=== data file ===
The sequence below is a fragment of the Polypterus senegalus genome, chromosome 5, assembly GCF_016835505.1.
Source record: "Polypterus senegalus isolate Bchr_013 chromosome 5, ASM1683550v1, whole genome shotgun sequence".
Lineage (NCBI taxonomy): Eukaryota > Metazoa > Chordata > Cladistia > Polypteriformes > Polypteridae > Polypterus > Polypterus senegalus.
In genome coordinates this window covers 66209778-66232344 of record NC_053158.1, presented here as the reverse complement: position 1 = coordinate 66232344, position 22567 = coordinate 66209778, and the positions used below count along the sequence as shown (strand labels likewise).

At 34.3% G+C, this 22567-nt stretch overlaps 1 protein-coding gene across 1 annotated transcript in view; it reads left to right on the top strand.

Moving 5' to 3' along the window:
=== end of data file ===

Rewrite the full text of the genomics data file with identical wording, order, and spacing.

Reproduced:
The sequence below is a fragment of the Polypterus senegalus genome, chromosome 5, assembly GCF_016835505.1.
Source record: "Polypterus senegalus isolate Bchr_013 chromosome 5, ASM1683550v1, whole genome shotgun sequence".
Lineage (NCBI taxonomy): Eukaryota > Metazoa > Chordata > Cladistia > Polypteriformes > Polypteridae > Polypterus > Polypterus senegalus.
In genome coordinates this window covers 66209778-66232344 of record NC_053158.1, presented here as the reverse complement: position 1 = coordinate 66232344, position 22567 = coordinate 66209778, and the positions used below count along the sequence as shown (strand labels likewise).

At 34.3% G+C, this 22567-nt stretch overlaps 1 protein-coding gene across 1 annotated transcript in view; it reads left to right on the top strand.

Moving 5' to 3' along the window: